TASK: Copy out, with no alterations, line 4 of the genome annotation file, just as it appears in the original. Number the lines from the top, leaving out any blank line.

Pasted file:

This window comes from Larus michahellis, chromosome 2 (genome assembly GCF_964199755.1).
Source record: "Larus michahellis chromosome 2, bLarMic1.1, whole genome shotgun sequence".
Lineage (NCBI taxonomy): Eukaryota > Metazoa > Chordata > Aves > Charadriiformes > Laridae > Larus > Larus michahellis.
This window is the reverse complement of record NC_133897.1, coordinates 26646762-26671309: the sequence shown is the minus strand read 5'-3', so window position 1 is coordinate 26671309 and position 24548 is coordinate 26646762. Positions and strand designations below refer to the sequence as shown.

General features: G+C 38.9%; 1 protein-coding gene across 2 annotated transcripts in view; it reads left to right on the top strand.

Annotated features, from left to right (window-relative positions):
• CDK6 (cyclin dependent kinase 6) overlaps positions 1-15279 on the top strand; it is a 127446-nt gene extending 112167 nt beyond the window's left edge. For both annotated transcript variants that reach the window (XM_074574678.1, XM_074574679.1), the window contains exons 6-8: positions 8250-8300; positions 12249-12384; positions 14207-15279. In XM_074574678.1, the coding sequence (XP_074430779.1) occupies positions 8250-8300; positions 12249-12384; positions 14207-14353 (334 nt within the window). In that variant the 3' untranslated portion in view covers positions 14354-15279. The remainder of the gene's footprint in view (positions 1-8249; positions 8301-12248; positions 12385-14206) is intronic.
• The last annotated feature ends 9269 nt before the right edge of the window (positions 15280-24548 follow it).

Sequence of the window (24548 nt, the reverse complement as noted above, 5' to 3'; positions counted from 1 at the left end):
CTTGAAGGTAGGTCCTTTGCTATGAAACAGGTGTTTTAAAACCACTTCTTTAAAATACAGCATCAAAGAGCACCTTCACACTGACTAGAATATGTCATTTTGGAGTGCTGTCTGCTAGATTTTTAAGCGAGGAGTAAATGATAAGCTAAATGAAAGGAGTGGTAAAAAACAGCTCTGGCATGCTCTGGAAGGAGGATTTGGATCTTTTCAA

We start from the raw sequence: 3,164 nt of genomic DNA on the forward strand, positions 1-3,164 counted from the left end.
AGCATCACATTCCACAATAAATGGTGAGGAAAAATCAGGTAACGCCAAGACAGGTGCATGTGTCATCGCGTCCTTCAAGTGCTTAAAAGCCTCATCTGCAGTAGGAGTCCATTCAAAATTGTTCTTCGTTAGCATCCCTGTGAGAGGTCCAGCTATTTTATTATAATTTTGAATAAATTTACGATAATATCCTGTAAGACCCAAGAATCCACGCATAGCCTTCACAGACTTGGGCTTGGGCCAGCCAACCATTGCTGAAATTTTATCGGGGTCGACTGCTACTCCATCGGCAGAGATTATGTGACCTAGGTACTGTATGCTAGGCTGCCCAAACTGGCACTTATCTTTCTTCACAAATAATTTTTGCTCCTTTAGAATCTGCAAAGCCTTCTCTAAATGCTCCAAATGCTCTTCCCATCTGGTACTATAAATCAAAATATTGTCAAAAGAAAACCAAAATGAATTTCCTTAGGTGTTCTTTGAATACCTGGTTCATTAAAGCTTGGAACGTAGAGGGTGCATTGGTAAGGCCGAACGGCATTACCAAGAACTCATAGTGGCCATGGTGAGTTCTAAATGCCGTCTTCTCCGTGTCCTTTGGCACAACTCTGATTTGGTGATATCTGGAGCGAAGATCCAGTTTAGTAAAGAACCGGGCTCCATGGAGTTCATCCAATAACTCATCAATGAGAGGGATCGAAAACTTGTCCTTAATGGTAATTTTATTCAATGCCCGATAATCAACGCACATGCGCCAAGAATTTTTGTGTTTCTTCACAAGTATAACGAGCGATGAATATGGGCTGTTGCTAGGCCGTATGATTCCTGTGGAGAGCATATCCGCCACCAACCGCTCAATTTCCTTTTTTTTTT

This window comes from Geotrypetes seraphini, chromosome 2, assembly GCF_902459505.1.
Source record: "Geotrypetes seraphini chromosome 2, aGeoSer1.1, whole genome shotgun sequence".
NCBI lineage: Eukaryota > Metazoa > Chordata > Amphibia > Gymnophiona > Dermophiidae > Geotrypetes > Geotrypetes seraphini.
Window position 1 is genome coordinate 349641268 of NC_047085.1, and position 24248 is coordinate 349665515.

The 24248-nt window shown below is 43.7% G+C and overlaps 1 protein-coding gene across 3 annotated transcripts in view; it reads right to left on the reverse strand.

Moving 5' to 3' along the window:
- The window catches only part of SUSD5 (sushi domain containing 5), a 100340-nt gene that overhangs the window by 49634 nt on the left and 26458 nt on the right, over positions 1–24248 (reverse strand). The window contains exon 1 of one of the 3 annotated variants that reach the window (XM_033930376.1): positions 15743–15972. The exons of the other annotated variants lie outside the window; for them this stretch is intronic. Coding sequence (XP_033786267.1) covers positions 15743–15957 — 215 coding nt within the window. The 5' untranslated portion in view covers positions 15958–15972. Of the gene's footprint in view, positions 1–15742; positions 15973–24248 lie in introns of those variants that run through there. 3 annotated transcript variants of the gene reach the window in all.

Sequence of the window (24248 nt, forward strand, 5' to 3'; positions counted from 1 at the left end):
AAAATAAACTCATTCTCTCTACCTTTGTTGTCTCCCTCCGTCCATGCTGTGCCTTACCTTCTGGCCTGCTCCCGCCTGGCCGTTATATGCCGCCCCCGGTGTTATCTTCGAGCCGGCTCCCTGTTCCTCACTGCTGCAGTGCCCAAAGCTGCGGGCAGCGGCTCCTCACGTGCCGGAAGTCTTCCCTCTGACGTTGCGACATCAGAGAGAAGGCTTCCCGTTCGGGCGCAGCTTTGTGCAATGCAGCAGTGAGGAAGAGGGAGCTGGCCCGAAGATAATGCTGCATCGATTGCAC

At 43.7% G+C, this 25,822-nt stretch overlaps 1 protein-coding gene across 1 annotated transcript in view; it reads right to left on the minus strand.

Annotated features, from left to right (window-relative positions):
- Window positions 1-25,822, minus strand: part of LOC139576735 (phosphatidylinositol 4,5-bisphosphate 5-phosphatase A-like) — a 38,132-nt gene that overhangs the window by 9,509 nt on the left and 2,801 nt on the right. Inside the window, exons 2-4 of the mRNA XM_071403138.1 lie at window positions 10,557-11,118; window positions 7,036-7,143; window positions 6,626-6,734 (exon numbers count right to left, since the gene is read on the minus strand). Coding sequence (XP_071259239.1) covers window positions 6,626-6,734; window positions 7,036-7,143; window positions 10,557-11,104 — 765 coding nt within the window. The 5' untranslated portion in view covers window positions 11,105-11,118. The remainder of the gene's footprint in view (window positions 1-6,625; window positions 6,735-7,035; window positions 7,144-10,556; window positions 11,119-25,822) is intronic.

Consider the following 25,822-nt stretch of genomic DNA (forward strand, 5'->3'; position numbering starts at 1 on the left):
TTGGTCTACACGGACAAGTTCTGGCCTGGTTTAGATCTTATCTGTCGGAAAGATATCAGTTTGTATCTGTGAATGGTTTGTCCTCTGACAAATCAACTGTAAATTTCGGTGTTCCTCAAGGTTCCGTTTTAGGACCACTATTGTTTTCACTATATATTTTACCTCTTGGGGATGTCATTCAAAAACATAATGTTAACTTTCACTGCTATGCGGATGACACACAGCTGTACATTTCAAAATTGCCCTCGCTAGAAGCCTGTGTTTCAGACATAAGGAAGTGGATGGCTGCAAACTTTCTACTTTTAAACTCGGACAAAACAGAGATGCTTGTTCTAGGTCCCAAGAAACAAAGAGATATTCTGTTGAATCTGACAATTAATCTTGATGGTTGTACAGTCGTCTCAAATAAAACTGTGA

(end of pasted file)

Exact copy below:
This window is the reverse complement of record NC_133897.1, coordinates 26646762-26671309: the sequence shown is the minus strand read 5'-3', so window position 1 is coordinate 26671309 and position 24548 is coordinate 26646762. Positions and strand designations below refer to the sequence as shown.